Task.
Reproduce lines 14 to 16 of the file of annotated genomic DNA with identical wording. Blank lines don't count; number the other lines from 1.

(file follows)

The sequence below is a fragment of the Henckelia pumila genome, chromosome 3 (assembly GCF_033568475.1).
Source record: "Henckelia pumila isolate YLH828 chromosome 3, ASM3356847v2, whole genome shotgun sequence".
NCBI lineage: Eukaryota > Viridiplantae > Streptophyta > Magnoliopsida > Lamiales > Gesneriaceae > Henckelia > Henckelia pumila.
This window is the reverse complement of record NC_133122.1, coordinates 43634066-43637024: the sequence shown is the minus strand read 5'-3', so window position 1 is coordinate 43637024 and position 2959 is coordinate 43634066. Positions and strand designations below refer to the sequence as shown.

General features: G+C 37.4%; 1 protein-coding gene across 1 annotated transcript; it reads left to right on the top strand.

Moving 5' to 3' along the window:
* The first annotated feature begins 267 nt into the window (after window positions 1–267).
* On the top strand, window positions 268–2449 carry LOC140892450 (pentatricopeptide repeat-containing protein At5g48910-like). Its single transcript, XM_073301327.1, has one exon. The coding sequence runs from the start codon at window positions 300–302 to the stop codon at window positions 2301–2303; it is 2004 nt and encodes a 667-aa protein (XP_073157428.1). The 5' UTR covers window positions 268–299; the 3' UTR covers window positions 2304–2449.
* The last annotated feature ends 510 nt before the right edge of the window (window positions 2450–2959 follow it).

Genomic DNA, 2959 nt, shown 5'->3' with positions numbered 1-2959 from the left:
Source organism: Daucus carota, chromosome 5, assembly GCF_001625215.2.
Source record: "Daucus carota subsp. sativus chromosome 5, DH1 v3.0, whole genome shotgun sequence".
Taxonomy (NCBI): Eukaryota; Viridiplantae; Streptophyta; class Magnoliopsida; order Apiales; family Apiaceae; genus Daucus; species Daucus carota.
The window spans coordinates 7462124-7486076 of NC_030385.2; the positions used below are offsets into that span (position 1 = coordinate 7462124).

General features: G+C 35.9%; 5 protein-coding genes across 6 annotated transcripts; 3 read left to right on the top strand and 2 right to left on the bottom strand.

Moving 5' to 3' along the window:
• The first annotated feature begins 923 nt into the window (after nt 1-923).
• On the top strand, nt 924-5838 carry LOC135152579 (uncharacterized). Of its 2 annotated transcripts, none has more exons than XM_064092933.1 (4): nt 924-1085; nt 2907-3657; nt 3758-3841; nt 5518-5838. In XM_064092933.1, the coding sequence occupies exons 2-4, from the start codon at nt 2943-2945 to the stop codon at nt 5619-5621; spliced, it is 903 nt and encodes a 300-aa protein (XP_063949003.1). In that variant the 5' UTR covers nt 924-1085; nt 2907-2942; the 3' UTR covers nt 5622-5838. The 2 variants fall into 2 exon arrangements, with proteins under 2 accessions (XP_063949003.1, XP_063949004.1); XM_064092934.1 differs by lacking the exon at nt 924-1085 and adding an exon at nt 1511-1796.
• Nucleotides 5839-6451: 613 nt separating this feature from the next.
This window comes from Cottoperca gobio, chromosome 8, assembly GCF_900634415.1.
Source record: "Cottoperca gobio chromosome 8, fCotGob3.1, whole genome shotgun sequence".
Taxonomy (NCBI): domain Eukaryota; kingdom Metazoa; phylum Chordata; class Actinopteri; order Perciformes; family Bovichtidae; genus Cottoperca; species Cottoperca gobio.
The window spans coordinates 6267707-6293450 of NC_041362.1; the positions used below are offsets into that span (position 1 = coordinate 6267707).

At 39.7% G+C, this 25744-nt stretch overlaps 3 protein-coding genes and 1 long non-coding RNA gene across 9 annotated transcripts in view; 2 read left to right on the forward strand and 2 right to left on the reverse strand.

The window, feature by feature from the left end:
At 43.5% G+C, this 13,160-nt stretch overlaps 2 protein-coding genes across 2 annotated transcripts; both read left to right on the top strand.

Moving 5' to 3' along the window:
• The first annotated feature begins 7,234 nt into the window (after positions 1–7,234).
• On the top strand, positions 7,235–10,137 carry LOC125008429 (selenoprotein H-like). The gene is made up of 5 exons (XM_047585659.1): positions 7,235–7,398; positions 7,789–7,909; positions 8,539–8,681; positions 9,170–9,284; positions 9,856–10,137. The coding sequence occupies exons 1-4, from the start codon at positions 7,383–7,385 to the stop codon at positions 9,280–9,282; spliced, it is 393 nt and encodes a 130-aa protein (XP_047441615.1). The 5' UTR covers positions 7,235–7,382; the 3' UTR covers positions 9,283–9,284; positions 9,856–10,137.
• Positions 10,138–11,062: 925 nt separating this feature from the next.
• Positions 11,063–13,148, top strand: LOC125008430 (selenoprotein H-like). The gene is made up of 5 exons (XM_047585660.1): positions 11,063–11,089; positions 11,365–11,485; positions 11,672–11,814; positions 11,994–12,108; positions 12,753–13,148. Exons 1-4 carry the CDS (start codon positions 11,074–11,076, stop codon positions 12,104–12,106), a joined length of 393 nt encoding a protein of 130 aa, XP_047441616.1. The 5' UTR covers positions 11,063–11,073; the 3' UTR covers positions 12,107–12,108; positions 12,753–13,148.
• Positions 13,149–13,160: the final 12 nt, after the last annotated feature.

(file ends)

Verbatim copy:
The window spans coordinates 7462124-7486076 of NC_030385.2; the positions used below are offsets into that span (position 1 = coordinate 7462124).

General features: G+C 35.9%; 5 protein-coding genes across 6 annotated transcripts; 3 read left to right on the top strand and 2 right to left on the bottom strand.

Moving 5' to 3' along the window: